I don’t tell people, when I first get to know them, that I feed feral cats.  People generally glaze over and look at me like I’ve just announced that some cattle are coming over for tea.  I’ve had all the cats altered and vaccinated, and they live in the woods in and around the area.  Some of the cats are so feral that I’ve never seen them again after releasing them.  They originated in various and sundry places, like behind restaurants, hanging out at dumpsters, or colonies that were scheduled for euthanization.  All “my” ferals are either ear-notched or ear-tipped as a way of identifying that they are feral and are fixed and most likely belong to a colony.
I’ve found that the local cats don’t mind a free meal either.  Sometimes I see a cat I can’t identify, and I assume it to be a stray, or perhaps a local cat that has a home but enjoys an occasional meal at the neighborhood diner.  If it’s someone I don’t know, I’ll attempt to trap them for a visit to the vet for altering.  After surgery and recovery, I’ll release them back at the cat station.  It’s a process called “TNR” – trap, neuter, return. 
It’s good to have altered cats in the neighborhood.  I never worry about snakes or rodents, but I suppose I’ll never be able to start a chicken ranch.  There’s another component of having a managed colony.  If all the cats in a colony were removed, a little issue called the “vacuum effect” would kick in.  More cats arrive to fill in the vacuum that was created.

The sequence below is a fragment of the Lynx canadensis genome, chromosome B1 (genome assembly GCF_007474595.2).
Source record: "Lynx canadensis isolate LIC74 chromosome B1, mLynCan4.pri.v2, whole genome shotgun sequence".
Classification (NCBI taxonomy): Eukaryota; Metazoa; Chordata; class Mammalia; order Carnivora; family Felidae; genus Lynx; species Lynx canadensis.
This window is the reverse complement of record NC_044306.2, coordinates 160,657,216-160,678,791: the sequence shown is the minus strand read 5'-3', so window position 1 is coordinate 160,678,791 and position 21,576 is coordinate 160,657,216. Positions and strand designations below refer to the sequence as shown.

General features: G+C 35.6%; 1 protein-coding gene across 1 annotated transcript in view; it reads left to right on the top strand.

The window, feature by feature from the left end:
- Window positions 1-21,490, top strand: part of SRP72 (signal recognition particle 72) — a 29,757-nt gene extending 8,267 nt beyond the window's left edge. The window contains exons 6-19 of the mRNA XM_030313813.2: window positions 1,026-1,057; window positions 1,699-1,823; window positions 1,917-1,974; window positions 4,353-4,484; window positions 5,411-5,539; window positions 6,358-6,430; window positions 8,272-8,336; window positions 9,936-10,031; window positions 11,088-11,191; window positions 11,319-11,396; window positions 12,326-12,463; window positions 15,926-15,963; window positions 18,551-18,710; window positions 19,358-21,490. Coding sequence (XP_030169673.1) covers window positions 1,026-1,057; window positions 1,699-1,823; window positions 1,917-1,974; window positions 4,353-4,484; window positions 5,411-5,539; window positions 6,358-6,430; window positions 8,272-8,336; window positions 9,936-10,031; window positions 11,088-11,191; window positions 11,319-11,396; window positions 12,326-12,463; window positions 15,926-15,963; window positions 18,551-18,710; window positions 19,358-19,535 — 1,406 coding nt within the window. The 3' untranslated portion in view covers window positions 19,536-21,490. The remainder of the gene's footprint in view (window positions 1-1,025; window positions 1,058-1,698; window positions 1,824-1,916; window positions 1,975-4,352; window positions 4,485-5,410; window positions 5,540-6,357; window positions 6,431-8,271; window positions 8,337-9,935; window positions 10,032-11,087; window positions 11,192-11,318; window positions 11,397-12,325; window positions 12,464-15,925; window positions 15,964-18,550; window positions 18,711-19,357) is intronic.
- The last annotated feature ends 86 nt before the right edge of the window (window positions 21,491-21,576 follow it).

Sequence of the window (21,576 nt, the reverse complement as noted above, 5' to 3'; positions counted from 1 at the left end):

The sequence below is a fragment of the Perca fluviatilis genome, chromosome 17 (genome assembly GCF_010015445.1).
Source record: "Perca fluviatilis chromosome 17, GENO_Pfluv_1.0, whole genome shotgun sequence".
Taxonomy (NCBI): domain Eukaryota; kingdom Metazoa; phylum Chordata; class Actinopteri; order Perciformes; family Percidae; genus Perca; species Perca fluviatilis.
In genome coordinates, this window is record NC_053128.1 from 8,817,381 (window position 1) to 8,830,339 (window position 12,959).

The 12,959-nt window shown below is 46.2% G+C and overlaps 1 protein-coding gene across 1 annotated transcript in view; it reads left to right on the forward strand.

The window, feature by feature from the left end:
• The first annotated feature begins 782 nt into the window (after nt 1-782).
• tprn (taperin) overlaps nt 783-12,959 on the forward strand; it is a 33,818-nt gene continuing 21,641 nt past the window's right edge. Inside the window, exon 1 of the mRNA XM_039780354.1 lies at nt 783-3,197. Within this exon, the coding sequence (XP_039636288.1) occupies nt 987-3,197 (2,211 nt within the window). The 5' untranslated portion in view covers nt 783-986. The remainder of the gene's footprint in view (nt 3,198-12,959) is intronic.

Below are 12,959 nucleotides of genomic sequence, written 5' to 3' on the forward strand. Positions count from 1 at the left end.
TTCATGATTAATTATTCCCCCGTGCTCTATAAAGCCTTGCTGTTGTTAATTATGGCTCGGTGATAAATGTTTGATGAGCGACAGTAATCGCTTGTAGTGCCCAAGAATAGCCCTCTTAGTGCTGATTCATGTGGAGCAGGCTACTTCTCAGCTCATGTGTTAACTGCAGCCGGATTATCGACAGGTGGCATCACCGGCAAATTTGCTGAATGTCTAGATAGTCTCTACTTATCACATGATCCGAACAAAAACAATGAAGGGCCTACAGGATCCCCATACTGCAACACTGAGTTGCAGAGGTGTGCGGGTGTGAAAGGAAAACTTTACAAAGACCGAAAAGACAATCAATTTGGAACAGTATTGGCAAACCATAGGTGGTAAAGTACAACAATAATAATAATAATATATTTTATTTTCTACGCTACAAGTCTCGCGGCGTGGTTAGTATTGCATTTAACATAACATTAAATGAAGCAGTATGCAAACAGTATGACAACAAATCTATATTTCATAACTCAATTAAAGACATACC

I’m always surprised when I see a new face at the feeding station.  How can there be this many cats in this little area?  Shouldn’t I know everyone by now?  The cats are free to come and go.  It’s not like I fence them in.  They have learned to respect each other’s space, and when one or two cats are feeding, others that arrive wait for them to finish, and they all manage to take turns throughout a 24 hour period. 
So yesterday I had the most amazing surprise near the cat station.  I smelled an odor wafting near the RV.  It was the odor when the electricity fails and the meat in the freezer spoils.  But I don’t have any meat in refrigeration and the electricity has not been off.  I went off into the woods in search of the origin.  About 20 feet from the cat station was the spoiling remains of a cat carcass.  And I do not know who it was. 
Is my lot now like the mythical elephant graveyard?  Do cats make their way there to die?  I suppose it’s as near to heaven on earth as a cat can get, close to food and water and safety and peace.